South Dakota Supreme Court Upholds Lower Court Decision in Sobriety Checkpoint Case

  
South Dakota Supreme Court Upholds Lower Court Decision in Sobriety Checkpoint Case


FOR IMMEDIATE RELEASE :     Friday, April 20, 2012  
CONTACT:    Sara Rabern,  (605) 773-3215 


 
South Dakota Supreme Court Upholds Lower Court Decision in Sobriety Checkpoint Case

PIERRE, S.D.  –   Attorney General Marty Jackley announced today that the South Dakota Supreme Court has unanimously upheld a DUI conviction and lower court decision that a defendant’s 4th Amendment rights were not violated when law enforcement stopped his vehicle after his avoidance of a sobriety checkpoint. The case included a preliminary breath test which indicated a blood alcohol level of .185, and a subsequent blood test indicated a blood alcohol level of .182. The legal limit in South Dakota is .08.

The South Dakota Supreme Court determined that while avoidance of a checkpoint alone is insufficient to form a basis to stop a vehicle, it is indeed suspicious activity requiring further inquiry. The Supreme Court determined “Given the totality of the circumstances at the time the officer effectuated the stop of Rademaker’s car, an ‘officer of reasonable caution’ could have concluded that an individual who turns away from a checkpoint at 1 a.m., executes an unusually wide turn, and is driving at an excessive speed for the conditions may be intoxicated or engaged in some other sort of criminal behavior.” The Court went on to hold that “Based on the totality of the circumstances, the officer had reasonable suspicion to stop Rademaker’s car, and thus, the stop did not violate Rademaker’s Fourth Amendment rights.”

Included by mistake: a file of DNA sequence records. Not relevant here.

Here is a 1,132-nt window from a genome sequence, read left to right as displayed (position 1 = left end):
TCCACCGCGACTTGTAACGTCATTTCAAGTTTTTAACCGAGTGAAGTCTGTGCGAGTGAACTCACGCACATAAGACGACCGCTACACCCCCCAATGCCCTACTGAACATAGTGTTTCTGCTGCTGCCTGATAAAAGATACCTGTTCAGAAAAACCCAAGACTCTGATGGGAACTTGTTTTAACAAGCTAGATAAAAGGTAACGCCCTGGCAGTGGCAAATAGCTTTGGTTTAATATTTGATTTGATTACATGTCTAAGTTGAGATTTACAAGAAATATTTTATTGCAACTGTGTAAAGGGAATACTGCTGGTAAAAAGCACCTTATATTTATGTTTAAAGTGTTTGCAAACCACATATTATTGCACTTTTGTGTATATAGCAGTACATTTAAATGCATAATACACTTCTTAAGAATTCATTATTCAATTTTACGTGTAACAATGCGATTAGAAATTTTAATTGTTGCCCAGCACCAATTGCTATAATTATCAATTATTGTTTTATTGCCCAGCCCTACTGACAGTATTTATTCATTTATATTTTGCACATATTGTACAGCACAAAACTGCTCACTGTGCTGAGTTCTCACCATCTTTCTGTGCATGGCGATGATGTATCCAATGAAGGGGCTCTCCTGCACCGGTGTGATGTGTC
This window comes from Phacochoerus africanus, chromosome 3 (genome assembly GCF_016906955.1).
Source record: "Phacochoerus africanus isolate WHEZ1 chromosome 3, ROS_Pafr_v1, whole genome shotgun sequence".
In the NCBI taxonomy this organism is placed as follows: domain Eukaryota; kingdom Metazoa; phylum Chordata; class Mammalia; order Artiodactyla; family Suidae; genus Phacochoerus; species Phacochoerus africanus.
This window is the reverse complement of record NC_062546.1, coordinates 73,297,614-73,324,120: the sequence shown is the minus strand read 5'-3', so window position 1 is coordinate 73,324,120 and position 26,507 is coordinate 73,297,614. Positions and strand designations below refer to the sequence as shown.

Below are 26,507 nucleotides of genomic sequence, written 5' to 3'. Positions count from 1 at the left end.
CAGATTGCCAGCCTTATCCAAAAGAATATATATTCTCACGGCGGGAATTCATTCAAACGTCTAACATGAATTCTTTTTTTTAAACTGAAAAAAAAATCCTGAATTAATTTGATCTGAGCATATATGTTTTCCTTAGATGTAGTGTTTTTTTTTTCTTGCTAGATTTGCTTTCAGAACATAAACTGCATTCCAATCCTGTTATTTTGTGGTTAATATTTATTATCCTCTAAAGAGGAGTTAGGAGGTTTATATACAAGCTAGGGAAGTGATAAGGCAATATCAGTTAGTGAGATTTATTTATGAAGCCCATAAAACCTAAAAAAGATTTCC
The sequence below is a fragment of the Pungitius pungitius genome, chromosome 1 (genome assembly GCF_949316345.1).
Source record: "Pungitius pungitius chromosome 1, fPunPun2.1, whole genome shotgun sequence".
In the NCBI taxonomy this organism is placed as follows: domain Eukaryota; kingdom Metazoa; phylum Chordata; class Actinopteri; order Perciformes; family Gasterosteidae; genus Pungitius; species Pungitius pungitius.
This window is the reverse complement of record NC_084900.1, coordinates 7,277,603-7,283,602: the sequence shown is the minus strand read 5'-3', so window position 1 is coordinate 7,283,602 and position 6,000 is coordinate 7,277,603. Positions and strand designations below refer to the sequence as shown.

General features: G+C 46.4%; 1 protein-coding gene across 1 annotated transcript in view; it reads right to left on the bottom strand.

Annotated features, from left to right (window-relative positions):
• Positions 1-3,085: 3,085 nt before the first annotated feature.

Courts look at the totality of the circumstances to determine if the officer has a particularized and objective basis for suspecting legal wrongdoing.

 
 

 

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